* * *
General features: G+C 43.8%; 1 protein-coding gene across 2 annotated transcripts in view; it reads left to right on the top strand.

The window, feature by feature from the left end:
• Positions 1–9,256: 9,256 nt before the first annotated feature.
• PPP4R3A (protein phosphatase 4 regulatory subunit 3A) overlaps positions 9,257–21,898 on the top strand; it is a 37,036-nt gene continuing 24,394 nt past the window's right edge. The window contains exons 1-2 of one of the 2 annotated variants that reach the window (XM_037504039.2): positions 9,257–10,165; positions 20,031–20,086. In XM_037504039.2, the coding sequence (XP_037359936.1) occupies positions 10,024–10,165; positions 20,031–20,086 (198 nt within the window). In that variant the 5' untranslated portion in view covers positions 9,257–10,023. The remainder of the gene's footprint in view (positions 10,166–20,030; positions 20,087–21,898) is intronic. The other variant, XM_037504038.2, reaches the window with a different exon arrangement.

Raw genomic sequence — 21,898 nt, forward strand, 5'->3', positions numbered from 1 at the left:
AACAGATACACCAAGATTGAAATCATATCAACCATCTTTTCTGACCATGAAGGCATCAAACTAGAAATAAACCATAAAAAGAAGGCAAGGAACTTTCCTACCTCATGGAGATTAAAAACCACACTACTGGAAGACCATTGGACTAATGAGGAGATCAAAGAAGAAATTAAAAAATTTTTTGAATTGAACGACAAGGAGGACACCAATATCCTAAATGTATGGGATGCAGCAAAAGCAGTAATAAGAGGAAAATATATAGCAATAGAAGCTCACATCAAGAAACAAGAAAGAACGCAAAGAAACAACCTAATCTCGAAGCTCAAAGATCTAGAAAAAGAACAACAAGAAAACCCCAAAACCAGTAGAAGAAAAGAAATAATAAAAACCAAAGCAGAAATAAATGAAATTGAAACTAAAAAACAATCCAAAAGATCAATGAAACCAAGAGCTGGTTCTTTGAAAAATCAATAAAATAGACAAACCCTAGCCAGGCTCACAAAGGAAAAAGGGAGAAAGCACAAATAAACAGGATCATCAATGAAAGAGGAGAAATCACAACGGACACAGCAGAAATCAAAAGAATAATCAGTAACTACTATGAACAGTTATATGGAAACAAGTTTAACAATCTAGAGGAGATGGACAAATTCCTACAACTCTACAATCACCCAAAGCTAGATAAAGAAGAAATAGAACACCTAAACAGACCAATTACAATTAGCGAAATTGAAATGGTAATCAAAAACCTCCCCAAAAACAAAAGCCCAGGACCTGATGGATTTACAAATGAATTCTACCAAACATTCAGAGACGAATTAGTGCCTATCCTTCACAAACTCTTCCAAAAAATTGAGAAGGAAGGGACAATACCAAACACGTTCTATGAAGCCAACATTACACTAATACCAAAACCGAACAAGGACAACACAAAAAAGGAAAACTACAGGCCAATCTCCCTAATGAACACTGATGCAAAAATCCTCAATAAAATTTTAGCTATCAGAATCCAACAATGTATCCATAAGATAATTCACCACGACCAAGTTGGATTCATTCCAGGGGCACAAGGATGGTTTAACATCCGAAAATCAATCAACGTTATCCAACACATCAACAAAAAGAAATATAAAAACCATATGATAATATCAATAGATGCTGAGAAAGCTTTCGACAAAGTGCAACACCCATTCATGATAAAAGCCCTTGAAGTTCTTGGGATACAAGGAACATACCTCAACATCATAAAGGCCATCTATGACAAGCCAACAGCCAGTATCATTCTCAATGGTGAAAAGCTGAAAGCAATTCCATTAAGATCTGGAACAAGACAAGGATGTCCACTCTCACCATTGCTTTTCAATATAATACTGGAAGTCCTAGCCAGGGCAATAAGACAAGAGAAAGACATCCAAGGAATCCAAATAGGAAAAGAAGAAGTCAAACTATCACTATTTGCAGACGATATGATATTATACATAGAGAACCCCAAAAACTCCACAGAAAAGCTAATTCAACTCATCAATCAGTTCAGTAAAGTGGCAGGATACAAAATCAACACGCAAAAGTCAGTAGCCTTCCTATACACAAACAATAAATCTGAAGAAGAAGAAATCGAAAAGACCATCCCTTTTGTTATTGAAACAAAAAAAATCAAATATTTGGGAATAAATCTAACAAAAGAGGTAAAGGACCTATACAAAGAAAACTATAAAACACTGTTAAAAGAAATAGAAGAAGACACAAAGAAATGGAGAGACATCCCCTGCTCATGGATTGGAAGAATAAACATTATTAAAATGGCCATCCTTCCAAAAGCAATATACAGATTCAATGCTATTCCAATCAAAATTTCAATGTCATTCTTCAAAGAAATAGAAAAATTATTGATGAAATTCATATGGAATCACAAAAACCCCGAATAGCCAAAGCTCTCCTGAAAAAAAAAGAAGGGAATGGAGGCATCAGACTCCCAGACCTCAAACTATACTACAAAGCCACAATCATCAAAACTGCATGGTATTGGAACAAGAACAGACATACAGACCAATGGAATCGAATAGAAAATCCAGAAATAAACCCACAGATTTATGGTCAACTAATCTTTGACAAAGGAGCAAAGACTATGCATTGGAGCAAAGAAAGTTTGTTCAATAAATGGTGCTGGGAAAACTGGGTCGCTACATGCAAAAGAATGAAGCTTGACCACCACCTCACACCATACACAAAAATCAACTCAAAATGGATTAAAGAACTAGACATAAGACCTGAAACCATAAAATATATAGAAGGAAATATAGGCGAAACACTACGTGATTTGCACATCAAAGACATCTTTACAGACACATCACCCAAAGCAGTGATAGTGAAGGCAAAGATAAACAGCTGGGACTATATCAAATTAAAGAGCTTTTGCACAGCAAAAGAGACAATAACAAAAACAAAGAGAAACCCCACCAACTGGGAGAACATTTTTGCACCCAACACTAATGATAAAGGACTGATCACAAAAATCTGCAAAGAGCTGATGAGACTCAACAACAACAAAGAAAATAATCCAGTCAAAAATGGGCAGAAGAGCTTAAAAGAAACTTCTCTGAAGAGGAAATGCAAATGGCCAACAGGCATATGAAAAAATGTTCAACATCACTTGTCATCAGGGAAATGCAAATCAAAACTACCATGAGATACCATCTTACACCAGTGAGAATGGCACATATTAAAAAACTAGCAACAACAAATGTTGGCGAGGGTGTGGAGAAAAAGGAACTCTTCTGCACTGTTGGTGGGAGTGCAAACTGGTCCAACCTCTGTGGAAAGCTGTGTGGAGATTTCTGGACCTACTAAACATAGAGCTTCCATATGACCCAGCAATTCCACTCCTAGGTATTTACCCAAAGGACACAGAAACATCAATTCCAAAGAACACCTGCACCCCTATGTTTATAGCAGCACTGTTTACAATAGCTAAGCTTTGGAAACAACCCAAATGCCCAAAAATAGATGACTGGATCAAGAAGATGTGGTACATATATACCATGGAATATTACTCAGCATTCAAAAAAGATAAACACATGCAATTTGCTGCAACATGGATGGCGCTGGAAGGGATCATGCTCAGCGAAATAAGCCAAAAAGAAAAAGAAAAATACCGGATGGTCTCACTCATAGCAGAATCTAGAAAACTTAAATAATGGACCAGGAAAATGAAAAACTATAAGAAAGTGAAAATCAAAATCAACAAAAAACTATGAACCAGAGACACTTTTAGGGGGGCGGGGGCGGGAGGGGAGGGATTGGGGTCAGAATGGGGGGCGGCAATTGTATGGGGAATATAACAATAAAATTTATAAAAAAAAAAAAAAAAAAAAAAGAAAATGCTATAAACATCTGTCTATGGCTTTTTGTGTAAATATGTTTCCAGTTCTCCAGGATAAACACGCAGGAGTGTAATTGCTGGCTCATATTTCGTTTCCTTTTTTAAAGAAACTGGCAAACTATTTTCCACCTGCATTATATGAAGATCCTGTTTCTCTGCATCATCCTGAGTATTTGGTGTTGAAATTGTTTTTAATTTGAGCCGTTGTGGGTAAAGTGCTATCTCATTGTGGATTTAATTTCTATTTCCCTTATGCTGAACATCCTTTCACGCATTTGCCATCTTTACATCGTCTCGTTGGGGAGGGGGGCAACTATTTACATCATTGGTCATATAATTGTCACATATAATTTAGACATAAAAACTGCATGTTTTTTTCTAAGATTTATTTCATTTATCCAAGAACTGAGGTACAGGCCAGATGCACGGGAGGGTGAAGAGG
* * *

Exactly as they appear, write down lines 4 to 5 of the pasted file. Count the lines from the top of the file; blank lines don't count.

• PPP4R3A (protein phosphatase 4 regulatory subunit 3A) overlaps positions 9,257–21,898 on the top strand; it is a 37,036-nt gene continuing 24,394 nt past the window's right edge. The window contains exons 1-2 of one of the 2 annotated variants that reach the window (XM_037504039.2): positions 9,257–10,165; positions 20,031–20,086. In XM_037504039.2, the coding sequence (XP_037359936.1) occupies positions 10,024–10,165; positions 20,031–20,086 (198 nt within the window). In that variant the 5' untranslated portion in view covers positions 9,257–10,023. The remainder of the gene's footprint in view (positions 10,166–20,030; positions 20,087–21,898) is intronic. The other variant, XM_037504038.2, reaches the window with a different exon arrangement.

Raw genomic sequence — 21,898 nt, forward strand, 5'->3', positions numbered from 1 at the left: